California Department of Education
Taking Center Stage – Act II

Adolescent Needs

Young adolescents are developmentally different from elementary school children and from older high school students. Therefore, their educational needs are different as well. It is true that students from kindergarten to high school have unique needs. Middle grades students are no exception with their confusing and rapidly changing emotions and bodies. Middle school philosophy (Caught in the Middle summary of Middle School Philosophy) highlights strategies that respond to the specific developmental needs of adolescents.

Developmentally responsive middle schools effectively use research on the characteristics of middle grades students. Staff members understand that adolescents typically need specific types of experiences and opportunities during this stage of development. The following list of adolescent needs1 is derived from the work of national middle school reform initiatives, including the National Forum to Accelerate Middle School Reform (Outside Source), Turning Points (Outside Source), and This We Believe (Outside Source). According to the findings, adolescents need:

  • Approval and success
  • Fairness
  • Opportunities for voice2
  • Experimentation
  • Opportunities to make connections with peers3
  • Autonomy4
  • Belonging5
  • Opportunities to create personal meaning and to engage in meaningful work

In the Spotlight

Seven Hills Intermediate School, Nevada City Elementary School District, a 2009 California Distinguished School
Seven Hills Intermediate School is featured on the California Department of Education's (CDE) Closing the Achievement Gap Web site for its Signature Practice, Bicycle Recycle. This exemplary practice addresses relevance, one of the CDE’s 12 Recommendations for Middle Grades Success.

As a counselor at Seven Hills Intermediate, Steve Davis worked with middle grade students struggling with family, peer, substance abuse, and school issues. He found them reticent to speak to him in fear that they would be labeled as weird. Davis felt students might be more apt to connect with him if he could relate to them in a relevant way. That premise—the school’s need for more career technical classes—and Davis’ passion for bicycles made for a perfect combination and Bicycle Recycle was born.

Started as an elective class with 15 students, Bicycle Recycle made its home in a storage area in the back of the school gym. The program’s goal was to teach students to rebuild and recycle bicycles as well as develop specific skills that could be applied in their daily lives. After completing a month-long study program, each student selected a bicycle in disrepair and renovated it. A student could keep it, donate it to a friend or family member, or give it to a nonprofit community agency. A culminating service-learning project required students to spend one morning repairing bikes belonging to the homeless.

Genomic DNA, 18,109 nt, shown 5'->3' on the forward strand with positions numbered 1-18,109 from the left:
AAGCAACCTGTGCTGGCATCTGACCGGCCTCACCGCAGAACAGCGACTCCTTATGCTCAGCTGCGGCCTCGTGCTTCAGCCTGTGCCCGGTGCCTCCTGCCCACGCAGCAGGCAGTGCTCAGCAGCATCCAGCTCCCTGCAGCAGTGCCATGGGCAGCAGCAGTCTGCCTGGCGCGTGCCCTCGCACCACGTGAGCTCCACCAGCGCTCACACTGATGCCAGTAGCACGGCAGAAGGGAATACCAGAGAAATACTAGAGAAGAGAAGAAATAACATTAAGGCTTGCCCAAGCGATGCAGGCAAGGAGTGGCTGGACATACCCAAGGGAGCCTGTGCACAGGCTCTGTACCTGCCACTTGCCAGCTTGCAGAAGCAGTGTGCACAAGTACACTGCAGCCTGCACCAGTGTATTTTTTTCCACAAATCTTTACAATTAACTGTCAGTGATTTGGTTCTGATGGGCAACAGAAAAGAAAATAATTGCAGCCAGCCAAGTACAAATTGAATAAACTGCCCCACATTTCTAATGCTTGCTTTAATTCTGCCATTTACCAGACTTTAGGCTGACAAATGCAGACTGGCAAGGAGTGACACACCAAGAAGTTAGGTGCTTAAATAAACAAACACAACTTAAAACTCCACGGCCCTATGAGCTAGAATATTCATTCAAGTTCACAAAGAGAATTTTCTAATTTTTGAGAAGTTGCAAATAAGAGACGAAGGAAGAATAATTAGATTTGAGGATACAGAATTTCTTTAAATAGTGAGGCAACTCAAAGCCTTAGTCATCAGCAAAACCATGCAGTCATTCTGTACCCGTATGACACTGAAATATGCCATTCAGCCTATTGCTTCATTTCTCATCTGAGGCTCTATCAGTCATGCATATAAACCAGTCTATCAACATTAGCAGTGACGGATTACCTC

The class enhanced students’ environmental awareness while teaching technical skills and developing mechanical knowledge. Problem solving and working cooperatively with others were important components of the program. Most importantly, students who had not been successful in academic endeavors were offered the opportunity to experience success outside the traditional arena while still in an academic environment.

As the program enters a tenth year of operation, the results have been remarkable:

  • The number of students seeing Davis for counseling increased by 65 percent as has the intervention success rate.
  • One hundred percent of participating students indicated that Bicycle Recycle was a major contributor to their positive attitude and achievement in school.
  • The number of bikes built and donated to nonprofit groups grew to between 80 and 120 annually.

Seven Hills Intermediate is one of the schools featured on the CDE's Closing the Achievement Gap Web site. The site contains helpful information, research, and success stories including Signature Practices from some of California’s Distinguished Schools.

 

The Positive Classroom is a two-part special report that includes advice for educators on strategic ways to motivate students. Part I examines the effects teaching strategies have on students and explores new technologies that can help create positive classrooms. Part II reviews best practices and research about classroom strategies that meet the needs of different ethnic and economic groups.

Related Links

Previous
Adolescent Characteristics

Next
Developmentally Responsive Middle Grades Practices


Footnotes
1Linda Inlay, “Safe Schools for the Roller Coaster Years,” Educational Leadership, Vol. 62, No. 7 (April 2005), 41-43.
2Susan Black, “Listening to Students,” American School Board Journal, Vol. 192, No. 11 (November 2005).
3Kathryn R. Wentzel, “Social Relationships and Motivation in Middle School: The Role of Parents, Teachers, and Peers,” Journal of Educational Psychology, Vol. 90 (1998), 202.
4Wim Beyers, Luc Goossens, Els Moors, and Ilse Vansant, “A Structural Model of Autonomy in Middle and Late Adolescence: Connectedness, Separation, Detachment, and Agency (Outside Source),” Journal of Youth and Adolescence, Vol. 32 (2003), 1.
5 Getting Results Update 5, California Department of Education, 43.

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